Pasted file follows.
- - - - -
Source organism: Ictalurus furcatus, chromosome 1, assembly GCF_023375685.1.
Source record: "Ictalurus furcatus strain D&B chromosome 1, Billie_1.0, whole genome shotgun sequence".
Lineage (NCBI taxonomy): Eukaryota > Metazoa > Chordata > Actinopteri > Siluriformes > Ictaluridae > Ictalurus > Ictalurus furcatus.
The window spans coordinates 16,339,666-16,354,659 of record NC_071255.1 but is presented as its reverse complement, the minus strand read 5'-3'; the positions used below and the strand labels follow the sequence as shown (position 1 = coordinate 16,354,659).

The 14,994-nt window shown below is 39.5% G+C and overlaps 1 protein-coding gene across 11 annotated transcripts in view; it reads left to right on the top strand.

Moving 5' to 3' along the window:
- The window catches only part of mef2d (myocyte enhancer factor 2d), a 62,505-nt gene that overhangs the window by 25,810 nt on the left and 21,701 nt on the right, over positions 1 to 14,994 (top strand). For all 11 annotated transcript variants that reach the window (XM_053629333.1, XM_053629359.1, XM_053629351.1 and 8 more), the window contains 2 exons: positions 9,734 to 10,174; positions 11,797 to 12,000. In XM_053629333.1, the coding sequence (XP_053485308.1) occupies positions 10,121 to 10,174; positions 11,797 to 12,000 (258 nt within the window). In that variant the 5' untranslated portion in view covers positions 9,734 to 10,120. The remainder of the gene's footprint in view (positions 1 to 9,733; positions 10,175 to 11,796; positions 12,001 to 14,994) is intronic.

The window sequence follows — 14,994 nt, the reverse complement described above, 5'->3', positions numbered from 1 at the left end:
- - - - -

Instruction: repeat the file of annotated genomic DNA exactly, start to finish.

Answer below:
Source organism: Ictalurus furcatus, chromosome 1, assembly GCF_023375685.1.
Source record: "Ictalurus furcatus strain D&B chromosome 1, Billie_1.0, whole genome shotgun sequence".
Lineage (NCBI taxonomy): Eukaryota > Metazoa > Chordata > Actinopteri > Siluriformes > Ictaluridae > Ictalurus > Ictalurus furcatus.
The window spans coordinates 16,339,666-16,354,659 of record NC_071255.1 but is presented as its reverse complement, the minus strand read 5'-3'; the positions used below and the strand labels follow the sequence as shown (position 1 = coordinate 16,354,659).

The 14,994-nt window shown below is 39.5% G+C and overlaps 1 protein-coding gene across 11 annotated transcripts in view; it reads left to right on the top strand.

Moving 5' to 3' along the window:
- The window catches only part of mef2d (myocyte enhancer factor 2d), a 62,505-nt gene that overhangs the window by 25,810 nt on the left and 21,701 nt on the right, over positions 1 to 14,994 (top strand). For all 11 annotated transcript variants that reach the window (XM_053629333.1, XM_053629359.1, XM_053629351.1 and 8 more), the window contains 2 exons: positions 9,734 to 10,174; positions 11,797 to 12,000. In XM_053629333.1, the coding sequence (XP_053485308.1) occupies positions 10,121 to 10,174; positions 11,797 to 12,000 (258 nt within the window). In that variant the 5' untranslated portion in view covers positions 9,734 to 10,120. The remainder of the gene's footprint in view (positions 1 to 9,733; positions 10,175 to 11,796; positions 12,001 to 14,994) is intronic.

The window sequence follows — 14,994 nt, the reverse complement described above, 5'->3', positions numbered from 1 at the left end: